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Our love affair with Hollywood endures like the great Hollywood epics themselves, we can’t get enough of the inside look at the most influential art form in the history of civilization. Writer/director Damien Chazelle has crafted another navel-gazing potboiler, Babylon, about the early days of cinema, namely the ‘20’s, its youthful energy and its decadence, like teens left on their own with only their appetites to guide them.

Jack Gordon (Brad Pitt) is a middle-aged silent movie star, arguably at this peak but about to be upended with the emergence of the talkies, even though his voice is appropriate for the new world. As in any endeavor, the time comes to retire. Nellie La Roy (Margot Robbie) is the opposite—she’s ascending through a combination of stunning looks, performing talent, and pluck. Neither character, like the silent films themselves, can withstand the changes about to take place in this new entertainment.

Chazelle directs his actors at a frenetic pace, like the growing pains of Hollywood itself, such that the orgy opening the film is more like a circus with less sensuality and more mayhem. Everyone is more interested in advancing their careers than experiencing a chaotic moment of pleasure. Babylon shows the cauldron of ambitions and chaos underneath the false facades and flawed actors.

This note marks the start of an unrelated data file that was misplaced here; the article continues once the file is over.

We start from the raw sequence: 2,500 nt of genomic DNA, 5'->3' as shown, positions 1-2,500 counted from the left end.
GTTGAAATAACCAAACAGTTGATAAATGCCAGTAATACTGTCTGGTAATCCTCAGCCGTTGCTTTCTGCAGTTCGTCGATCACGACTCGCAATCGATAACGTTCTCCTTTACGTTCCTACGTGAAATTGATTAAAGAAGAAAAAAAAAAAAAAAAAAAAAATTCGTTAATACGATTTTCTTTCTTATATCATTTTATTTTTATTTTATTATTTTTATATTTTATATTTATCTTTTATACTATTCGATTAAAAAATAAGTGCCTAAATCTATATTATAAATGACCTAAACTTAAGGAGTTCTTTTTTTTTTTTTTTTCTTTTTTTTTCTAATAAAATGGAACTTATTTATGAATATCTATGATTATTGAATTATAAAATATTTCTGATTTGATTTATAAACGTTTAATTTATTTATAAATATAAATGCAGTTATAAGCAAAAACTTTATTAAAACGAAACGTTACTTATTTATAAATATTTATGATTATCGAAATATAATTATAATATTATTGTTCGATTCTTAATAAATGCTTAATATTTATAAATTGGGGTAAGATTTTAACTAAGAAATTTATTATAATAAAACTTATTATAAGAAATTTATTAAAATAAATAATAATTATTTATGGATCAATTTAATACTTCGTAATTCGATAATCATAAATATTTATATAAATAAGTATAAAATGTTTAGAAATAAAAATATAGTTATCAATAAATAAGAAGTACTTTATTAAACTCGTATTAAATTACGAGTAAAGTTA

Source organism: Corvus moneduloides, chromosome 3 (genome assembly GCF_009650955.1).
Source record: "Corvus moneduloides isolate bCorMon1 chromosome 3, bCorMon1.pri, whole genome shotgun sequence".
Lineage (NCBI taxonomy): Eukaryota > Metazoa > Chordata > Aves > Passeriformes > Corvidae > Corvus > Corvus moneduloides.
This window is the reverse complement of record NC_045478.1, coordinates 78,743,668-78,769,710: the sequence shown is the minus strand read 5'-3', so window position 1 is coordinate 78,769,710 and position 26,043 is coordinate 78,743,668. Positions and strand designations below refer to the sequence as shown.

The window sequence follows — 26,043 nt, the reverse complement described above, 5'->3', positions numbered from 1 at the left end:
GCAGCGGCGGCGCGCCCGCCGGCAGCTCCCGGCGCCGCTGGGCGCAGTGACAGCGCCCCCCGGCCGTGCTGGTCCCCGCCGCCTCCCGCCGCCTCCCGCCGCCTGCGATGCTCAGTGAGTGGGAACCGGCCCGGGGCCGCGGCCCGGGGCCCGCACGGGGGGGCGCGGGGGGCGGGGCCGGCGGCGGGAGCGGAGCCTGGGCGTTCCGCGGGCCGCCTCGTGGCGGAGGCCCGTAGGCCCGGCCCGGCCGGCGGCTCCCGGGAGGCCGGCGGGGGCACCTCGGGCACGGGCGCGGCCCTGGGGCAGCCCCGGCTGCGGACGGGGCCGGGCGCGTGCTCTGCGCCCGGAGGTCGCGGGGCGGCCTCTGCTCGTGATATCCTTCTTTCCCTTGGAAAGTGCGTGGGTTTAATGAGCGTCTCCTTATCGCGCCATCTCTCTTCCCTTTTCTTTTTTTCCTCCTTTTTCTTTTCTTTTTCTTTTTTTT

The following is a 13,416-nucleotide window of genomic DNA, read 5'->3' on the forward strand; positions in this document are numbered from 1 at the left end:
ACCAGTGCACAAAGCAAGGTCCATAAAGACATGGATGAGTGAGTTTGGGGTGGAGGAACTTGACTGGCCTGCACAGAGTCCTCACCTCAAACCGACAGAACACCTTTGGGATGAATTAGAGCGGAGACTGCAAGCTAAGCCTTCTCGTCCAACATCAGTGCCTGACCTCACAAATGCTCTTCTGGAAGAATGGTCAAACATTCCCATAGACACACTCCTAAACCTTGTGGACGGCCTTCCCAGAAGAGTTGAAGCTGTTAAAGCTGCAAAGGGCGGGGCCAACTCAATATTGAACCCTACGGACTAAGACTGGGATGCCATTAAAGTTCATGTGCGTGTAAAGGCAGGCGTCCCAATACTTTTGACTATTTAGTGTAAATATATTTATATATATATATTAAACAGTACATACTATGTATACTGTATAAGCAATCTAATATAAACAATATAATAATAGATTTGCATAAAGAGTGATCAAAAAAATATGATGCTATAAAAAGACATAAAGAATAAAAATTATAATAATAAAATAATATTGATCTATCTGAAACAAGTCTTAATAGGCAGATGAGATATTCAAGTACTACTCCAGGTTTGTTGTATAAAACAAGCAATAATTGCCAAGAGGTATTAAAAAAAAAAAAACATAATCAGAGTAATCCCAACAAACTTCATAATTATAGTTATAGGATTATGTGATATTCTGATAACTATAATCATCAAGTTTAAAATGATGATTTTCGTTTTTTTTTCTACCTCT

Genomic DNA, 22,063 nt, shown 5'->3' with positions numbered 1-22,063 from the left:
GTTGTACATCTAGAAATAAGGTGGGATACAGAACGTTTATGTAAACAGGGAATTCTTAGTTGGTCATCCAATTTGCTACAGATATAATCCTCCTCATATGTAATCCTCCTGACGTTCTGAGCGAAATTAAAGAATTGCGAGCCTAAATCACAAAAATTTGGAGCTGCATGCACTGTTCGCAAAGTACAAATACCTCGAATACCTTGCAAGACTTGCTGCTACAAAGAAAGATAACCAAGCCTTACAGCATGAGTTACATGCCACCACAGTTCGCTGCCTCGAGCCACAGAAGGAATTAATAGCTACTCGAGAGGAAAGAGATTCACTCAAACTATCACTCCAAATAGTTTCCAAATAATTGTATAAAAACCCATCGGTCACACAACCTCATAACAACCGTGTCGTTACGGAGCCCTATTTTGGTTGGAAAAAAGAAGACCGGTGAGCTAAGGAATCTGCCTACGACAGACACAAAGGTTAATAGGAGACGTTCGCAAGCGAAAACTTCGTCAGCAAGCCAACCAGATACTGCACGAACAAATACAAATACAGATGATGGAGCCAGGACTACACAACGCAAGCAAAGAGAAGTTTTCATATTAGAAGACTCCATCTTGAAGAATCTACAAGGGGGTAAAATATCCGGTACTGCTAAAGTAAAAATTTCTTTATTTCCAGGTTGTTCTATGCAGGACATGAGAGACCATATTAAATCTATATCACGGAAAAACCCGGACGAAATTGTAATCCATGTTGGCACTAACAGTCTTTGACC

The length, over 3 hours, mirrors the excess of the subject matter. Like James Cameron’s Avatar: The Way of Water the audience is tested for endurance whereas in times long ago, intermissions were allowed; exhibitors, unless compensated, were restricted for the number of showings per day; and some shots linger longer than necessary even for art’s sake.

Babylon is not for kids, and it is not for casual moviegoers whose patience is tested in physical time and in enduring Hollywood’s abiding self interest. As for the rest of us who find the whole process of filmmaking down to its narcissism worth the hours required, enjoy!


Director: Damien Chazelle (La La Land, Whiplash)

Screenplay: Chazelle

Cast: Brad Pitt (Bullet Train), Margot Robbie (Amsterdam)

Run Time: 3h 8m

Rating: R

Comedy, drama, history

John DeSando, a Los Angeles Press Club first-place winner for National Entertainment Journalism, hosts NPR’s It’s Movie Time and co-hosts Cinema Classics as well as podcasts Back Talk and Double Take out of WCBE 90.5 FM. Contact him at JohnDeSando52@gmail.com

John DeSando holds a BA from Georgetown University and a Ph.D. in English from The University of Arizona. He served several universities as a professor, dean, and academic vice president. He has been producing and broadcasting as a film critic on It’s Movie Time and Cinema Classics for more than two decades. DeSando received the Los Angeles Press Club's first-place honors for national entertainment journalism.